The University of Massachusetts Medical Center (UMMC) said a$42 million licensing agreement it signed with Pasteur Merieux-Connaught is among the 10 largest biotechnology deals signed by aU.S. university.

The deal centers around DNA vaccine work coming from the lab ofHarriet Robinson, a UMMC pathology professor who developedtechnology to stimulate immune responses through introduction ofgenetic material from a disease organism.

Pasteur Merieux-Connaught, a Rhone-Poulenc S.A. company withNorth American headquarters in Toronto and Swiftwater, Pa.,obtained worldwide exclusive rights to develop, manufacture and sellvaccine products against 13 diseases.

Among the vaccine targets are HIV, hepatitis B and C, influenza,tuberculosis, malaria and certain cancers, said UMMC spokesmanMark Shelton. University researchers have delivered the DNA inanimal tests via mucosal, parenteral and gene-gun inoculations, butPasteur Merieux can deliver vaccine candidates any way it finds mostefficacious, he said.

"This is by far the biggest licensing agreement the university hasmade," Shelton said.

The agreement includes a licensing fee, sponsored research support,milestone payments and royalties on product sales. UMMC said thedeal is valued at $42 million, which doesn't include the sponsoredresearch and royalty aspects. Shelton said the initial license fee is$500,000, meaning there is more than $40 million in potentialmilestones.

Some of Robinson's work has been funded by individual investigatorgrants from the National Institutes of Health. Basic scienceresearchers who receive funding from certain federal sources mustseek commercial licensing and development outlets for their work,Shelton said.

Under a recent policy change at UMMC, faculty members, undercertain circumstances, now can start a business based on work doneat the university, Shelton said. A number of biotech start-upcompanies began that way, with help from venture capitalists.

But incentives remain for university researchers to stay, which iswhat Robinson and her team did at UMMC. Shelton said PasteurMerieux payments will be allocated among the pathology department,the university research enterprise, the medical center and others. Inaddition all Robinson's work will be supported now by thecommercial partner.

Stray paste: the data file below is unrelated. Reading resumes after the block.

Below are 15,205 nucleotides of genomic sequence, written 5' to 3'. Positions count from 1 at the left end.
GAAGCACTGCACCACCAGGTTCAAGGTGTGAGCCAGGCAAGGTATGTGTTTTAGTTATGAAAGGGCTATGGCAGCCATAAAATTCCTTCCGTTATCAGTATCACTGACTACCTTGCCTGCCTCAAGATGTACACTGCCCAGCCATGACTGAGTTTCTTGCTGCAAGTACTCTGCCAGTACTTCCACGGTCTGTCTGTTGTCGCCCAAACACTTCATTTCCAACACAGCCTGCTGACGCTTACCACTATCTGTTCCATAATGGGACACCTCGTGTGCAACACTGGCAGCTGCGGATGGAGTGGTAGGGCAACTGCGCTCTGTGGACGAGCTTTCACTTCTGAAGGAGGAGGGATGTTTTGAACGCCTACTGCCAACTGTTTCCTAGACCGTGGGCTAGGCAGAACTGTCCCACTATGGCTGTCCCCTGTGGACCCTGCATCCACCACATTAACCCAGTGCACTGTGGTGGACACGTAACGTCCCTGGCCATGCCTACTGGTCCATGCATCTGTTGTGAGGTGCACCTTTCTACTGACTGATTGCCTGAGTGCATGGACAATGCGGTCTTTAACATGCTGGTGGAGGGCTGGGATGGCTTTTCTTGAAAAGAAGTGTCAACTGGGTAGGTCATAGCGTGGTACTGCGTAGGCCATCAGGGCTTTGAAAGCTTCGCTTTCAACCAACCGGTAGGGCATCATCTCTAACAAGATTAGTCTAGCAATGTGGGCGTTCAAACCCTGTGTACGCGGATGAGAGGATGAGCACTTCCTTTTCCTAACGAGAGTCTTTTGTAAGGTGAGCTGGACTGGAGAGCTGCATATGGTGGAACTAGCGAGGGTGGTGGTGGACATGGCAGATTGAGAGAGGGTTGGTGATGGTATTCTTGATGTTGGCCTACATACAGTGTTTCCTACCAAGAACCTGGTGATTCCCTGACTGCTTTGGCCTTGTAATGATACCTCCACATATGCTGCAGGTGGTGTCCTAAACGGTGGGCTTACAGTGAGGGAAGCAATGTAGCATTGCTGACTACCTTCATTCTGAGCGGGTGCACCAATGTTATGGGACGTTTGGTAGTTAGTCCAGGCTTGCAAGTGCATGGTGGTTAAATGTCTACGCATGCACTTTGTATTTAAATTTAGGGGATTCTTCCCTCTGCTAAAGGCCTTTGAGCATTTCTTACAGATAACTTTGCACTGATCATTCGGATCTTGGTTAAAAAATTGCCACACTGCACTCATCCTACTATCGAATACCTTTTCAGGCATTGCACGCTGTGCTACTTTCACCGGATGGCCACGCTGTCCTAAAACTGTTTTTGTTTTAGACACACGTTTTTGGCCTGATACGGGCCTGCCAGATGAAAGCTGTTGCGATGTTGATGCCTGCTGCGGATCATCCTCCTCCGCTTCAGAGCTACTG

Shelton said it will be about two years until the first vaccinecandidates are taken into human clinical trials. He said Robinson andcolleagues have done extensive animal work.

Animal data involving delivery of the vaccine was published in theDec. 15, 1993, issue of the Proceedings of the National Academy ofSciences. (See BioWorld Today, Dec. 29, 1993, p. 1.) Additionalwork has been submitted for publication in science journals, Sheltonsaid.

Nucleic acid vaccines are made from purified DNA from the genes ofdisease organisms, such as a virus. The DNA is introduced viainoculation, taken up by the cells and produces an immune response.One advantage to this method is that DNA vaccines actually make theimmunizing protein within the body's cells.

Shelton said university personnel assigned the deal a top 10 rankingin terms of value after a literature search. The value of someuniversity deals are not disclosed. Shelton said the largest universitydeal involved Rockefeller University in New York licensing rights toan obesity gene to Amgen Inc., of Thousand Oaks, Calif. That March1995 deal involved a $20 million up-front payment and another $60million to $70 million in milestones. n

-- Jim Shrine

(c) 1997 American Health Consultants. All rights reserved.